Gardening Advice: Pruning Climbing Roses
Q: I’m afraid I overpruned my climbing roses this spring. Twelve weeks later, the rose plants still look terrible. Is there any hope that they will bloom again? — Diana Rodriguez, Bronx, N.Y.
A: Sorry, but your climbers won’t flower much, if at all, this season. That, however, is your only loss. By next spring the roses will be back in fine form and blooming. You can’t seriously damage a rose by cutting it back. In fact, a severe pruning is a time-tested way to rejuvenate a plant that has stopped sending up vigorous shoots. You could run amok with a lawn mower over hybrid teas and floribundas, and they’d grow back and bloom the same summer. But climbers — with the long canes that make them ideal for training onto trellises and arbors — need more time to recover from radical pruning.
The best time to perform major pruning (removing one or more canes) on a climber is right after it has finished flowering, in early summer. The strong new canes that sprout afterward will then have time to mature and produce roses the next year. Early-spring pruning of climbers should be very light, removing only winter-killed wood on canes and branches. On varieties that rebloom during the summer, you can also shorten sideshoots in the spring to stimulate new growth that produces the best flowers. After the first bloom, deadhead the sideshoots to promote the next wave of flowers. Without periodic removal of its oldest canes, a climber will become an overgrown thicket. When you are pruning in the summer, cut out the whole length of a thick, woody old cane — no simple matter, because each cane’s innumerable branches get tangled with those of neighboring canes. Resist the temptation to start at the top, where it’s easiest to cut with ordinary pruning shears: It’s also easy to clip off what you think is a branch of the old cane, only to realize that you’ve severed the intertwined stem of a desirable young cane. Instead, wielding heavy lopping shears, begin at the base of an old cane and remove only as much of it as you can easily extract. Then lay down the shears and wait. Within an hour, the leaves above where you’ve cut will begin to wilt, making it easier to tell which of the tangled branches belong to that cane. Clip out branches with wilted foliage until every bit of the cane is gone.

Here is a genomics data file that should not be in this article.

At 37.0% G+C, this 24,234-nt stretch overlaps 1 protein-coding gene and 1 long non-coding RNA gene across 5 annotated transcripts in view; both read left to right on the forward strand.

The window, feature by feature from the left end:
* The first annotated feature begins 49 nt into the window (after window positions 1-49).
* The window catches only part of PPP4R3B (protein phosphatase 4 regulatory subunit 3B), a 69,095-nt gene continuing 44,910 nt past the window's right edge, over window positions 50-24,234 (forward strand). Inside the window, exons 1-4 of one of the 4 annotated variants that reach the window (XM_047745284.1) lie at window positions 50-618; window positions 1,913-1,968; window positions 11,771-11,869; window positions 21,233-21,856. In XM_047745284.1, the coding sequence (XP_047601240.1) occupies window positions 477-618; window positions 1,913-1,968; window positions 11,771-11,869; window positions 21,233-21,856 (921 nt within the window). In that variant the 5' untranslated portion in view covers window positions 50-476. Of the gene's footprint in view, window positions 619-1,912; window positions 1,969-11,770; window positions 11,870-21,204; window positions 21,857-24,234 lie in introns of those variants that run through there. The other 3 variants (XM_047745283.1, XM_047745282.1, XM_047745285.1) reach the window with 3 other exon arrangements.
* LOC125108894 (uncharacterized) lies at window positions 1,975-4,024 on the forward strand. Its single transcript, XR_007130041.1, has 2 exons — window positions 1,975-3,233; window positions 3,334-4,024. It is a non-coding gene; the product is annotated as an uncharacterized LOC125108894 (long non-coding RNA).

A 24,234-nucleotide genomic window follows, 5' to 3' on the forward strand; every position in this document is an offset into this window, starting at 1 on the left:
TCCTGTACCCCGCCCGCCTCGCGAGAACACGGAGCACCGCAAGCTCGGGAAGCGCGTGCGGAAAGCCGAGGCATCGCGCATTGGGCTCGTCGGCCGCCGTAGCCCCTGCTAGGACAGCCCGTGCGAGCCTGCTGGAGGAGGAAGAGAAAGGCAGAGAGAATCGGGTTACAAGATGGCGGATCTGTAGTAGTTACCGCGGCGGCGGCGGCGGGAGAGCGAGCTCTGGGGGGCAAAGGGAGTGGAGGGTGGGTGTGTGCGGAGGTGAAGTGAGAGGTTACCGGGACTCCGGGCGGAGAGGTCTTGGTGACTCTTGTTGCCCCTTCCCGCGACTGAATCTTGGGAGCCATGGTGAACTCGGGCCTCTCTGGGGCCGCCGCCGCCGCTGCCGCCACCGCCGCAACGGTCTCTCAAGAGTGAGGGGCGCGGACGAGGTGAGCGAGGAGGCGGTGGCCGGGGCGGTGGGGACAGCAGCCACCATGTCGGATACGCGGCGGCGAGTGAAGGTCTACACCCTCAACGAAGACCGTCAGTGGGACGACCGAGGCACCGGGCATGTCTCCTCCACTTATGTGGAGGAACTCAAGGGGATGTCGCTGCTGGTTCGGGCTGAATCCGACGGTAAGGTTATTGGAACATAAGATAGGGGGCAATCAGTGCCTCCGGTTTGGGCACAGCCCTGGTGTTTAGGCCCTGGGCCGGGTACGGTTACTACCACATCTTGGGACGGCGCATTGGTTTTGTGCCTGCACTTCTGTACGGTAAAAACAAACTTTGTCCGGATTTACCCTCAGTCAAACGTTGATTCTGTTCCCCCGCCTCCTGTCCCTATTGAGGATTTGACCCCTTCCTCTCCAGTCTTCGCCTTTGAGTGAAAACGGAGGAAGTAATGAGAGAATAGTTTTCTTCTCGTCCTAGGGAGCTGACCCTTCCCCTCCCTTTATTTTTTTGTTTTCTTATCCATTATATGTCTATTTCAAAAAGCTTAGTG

Most climbers can then flourish for several years before needing another major pruning to stimulate new growth. Exactly when depends on the vigor of each variety and how you have it trained. For example, if a rose fanned out against a wooden lattice has five major canes, you might renew it on a five-year cycle by removing only the oldest, thickest cane each summer, after flowering. If the rose overgrows the trellis on that schedule, take out two canes each summer. A rose climbing a large arbor or scrambling through a tree will need less pruning; taking out the oldest cane every other summer should be enough.